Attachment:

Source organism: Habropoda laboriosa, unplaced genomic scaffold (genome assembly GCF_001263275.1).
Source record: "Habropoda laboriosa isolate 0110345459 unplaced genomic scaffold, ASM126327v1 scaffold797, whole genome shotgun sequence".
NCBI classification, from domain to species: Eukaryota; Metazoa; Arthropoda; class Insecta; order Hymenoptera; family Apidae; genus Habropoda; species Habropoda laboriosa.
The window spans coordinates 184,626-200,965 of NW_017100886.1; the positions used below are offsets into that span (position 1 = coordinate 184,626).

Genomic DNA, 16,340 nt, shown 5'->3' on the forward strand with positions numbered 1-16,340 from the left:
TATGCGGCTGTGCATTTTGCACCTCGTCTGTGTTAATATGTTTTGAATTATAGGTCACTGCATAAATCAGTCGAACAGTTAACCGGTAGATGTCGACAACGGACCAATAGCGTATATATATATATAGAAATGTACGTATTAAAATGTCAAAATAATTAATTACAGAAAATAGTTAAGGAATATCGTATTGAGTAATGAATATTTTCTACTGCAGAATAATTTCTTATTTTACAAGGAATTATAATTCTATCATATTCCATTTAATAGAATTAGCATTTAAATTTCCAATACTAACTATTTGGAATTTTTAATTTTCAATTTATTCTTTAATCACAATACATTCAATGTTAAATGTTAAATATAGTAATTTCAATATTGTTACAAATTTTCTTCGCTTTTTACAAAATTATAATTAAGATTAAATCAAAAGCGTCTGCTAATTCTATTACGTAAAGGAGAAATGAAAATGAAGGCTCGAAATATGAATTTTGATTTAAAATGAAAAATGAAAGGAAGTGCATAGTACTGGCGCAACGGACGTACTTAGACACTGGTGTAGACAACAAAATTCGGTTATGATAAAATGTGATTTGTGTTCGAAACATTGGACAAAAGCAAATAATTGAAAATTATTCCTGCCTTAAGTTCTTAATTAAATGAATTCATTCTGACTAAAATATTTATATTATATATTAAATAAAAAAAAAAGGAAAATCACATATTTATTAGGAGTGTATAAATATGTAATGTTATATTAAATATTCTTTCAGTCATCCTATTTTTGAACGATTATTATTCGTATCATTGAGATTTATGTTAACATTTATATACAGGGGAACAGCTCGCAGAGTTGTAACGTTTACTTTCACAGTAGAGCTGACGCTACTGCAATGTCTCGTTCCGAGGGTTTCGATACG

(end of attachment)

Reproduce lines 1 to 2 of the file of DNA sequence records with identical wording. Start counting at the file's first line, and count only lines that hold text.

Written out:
Source organism: Habropoda laboriosa, unplaced genomic scaffold (genome assembly GCF_001263275.1).
Source record: "Habropoda laboriosa isolate 0110345459 unplaced genomic scaffold, ASM126327v1 scaffold797, whole genome shotgun sequence".